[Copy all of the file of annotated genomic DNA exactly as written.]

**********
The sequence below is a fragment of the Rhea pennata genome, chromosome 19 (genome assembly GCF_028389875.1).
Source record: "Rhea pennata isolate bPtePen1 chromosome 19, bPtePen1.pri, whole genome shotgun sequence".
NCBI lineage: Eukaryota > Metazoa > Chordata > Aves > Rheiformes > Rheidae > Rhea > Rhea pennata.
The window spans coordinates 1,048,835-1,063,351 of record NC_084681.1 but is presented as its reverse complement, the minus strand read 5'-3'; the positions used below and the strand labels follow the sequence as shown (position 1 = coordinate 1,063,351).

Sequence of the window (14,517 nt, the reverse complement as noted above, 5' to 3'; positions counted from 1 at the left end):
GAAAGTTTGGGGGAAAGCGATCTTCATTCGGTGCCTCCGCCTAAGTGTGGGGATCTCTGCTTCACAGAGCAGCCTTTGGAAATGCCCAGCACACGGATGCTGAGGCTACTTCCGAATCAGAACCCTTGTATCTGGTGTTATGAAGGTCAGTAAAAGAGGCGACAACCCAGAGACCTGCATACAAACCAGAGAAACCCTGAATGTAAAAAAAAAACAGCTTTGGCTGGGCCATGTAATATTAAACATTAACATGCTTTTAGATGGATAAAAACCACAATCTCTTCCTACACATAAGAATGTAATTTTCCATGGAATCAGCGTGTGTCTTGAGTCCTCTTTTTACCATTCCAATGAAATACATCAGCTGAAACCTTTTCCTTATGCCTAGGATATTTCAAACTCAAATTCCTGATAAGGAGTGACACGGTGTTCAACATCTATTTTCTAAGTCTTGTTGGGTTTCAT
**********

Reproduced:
The sequence below is a fragment of the Rhea pennata genome, chromosome 19 (genome assembly GCF_028389875.1).
Source record: "Rhea pennata isolate bPtePen1 chromosome 19, bPtePen1.pri, whole genome shotgun sequence".
NCBI lineage: Eukaryota > Metazoa > Chordata > Aves > Rheiformes > Rheidae > Rhea > Rhea pennata.
The window spans coordinates 1,048,835-1,063,351 of record NC_084681.1 but is presented as its reverse complement, the minus strand read 5'-3'; the positions used below and the strand labels follow the sequence as shown (position 1 = coordinate 1,063,351).

Sequence of the window (14,517 nt, the reverse complement as noted above, 5' to 3'; positions counted from 1 at the left end):
GAAAGTTTGGGGGAAAGCGATCTTCATTCGGTGCCTCCGCCTAAGTGTGGGGATCTCTGCTTCACAGAGCAGCCTTTGGAAATGCCCAGCACACGGATGCTGAGGCTACTTCCGAATCAGAACCCTTGTATCTGGTGTTATGAAGGTCAGTAAAAGAGGCGACAACCCAGAGACCTGCATACAAACCAGAGAAACCCTGAATGTAAAAAAAAAACAGCTTTGGCTGGGCCATGTAATATTAAACATTAACATGCTTTTAGATGGATAAAAACCACAATCTCTTCCTACACATAAGAATGTAATTTTCCATGGAATCAGCGTGTGTCTTGAGTCCTCTTTTTACCATTCCAATGAAATACATCAGCTGAAACCTTTTCCTTATGCCTAGGATATTTCAAACTCAAATTCCTGATAAGGAGTGACACGGTGTTCAACATCTATTTTCTAAGTCTTGTTGGGTTTCAT